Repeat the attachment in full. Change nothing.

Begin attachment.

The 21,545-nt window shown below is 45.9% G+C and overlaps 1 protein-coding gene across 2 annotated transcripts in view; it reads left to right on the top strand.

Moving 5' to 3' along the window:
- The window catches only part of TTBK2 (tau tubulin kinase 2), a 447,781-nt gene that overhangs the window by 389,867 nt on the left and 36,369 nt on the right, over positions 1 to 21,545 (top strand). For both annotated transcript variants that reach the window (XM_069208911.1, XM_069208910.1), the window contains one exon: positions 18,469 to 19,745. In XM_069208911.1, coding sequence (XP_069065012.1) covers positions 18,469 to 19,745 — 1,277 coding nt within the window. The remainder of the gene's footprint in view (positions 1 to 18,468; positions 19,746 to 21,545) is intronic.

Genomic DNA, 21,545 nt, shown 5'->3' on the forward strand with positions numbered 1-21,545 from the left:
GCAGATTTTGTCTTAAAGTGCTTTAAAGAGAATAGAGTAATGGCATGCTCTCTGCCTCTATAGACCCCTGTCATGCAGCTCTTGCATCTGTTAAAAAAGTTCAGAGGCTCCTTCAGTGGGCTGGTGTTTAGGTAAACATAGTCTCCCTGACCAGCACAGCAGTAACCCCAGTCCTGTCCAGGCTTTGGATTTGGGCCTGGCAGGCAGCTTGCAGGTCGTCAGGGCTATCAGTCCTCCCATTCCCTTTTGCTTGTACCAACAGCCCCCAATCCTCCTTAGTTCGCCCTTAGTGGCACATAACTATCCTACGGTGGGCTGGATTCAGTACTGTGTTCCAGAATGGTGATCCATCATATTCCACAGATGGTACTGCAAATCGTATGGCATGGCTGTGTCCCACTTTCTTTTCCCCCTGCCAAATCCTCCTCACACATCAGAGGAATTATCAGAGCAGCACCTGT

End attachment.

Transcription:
The 21,545-nt window shown below is 45.9% G+C and overlaps 1 protein-coding gene across 2 annotated transcripts in view; it reads left to right on the top strand.

Moving 5' to 3' along the window:
- The window catches only part of TTBK2 (tau tubulin kinase 2), a 447,781-nt gene that overhangs the window by 389,867 nt on the left and 36,369 nt on the right, over positions 1 to 21,545 (top strand). For both annotated transcript variants that reach the window (XM_069208911.1, XM_069208910.1), the window contains one exon: positions 18,469 to 19,745. In XM_069208911.1, coding sequence (XP_069065012.1) covers positions 18,469 to 19,745 — 1,277 coding nt within the window. The remainder of the gene's footprint in view (positions 1 to 18,468; positions 19,746 to 21,545) is intronic.

Genomic DNA, 21,545 nt, shown 5'->3' on the forward strand with positions numbered 1-21,545 from the left:
GCAGATTTTGTCTTAAAGTGCTTTAAAGAGAATAGAGTAATGGCATGCTCTCTGCCTCTATAGACCCCTGTCATGCAGCTCTTGCATCTGTTAAAAAAGTTCAGAGGCTCCTTCAGTGGGCTGGTGTTTAGGTAAACATAGTCTCCCTGACCAGCACAGCAGTAACCCCAGTCCTGTCCAGGCTTTGGATTTGGGCCTGGCAGGCAGCTTGCAGGTCGTCAGGGCTATCAGTCCTCCCATTCCCTTTTGCTTGTACCAACAGCCCCCAATCCTCCTTAGTTCGCCCTTAGTGGCACATAACTATCCTACGGTGGGCTGGATTCAGTACTGTGTTCCAGAATGGTGATCCATCATATTCCACAGATGGTACTGCAAATCGTATGGCATGGCTGTGTCCCACTTTCTTTTCCCCCTGCCAAATCCTCCTCACACATCAGAGGAATTATCAGAGCAGCACCTGT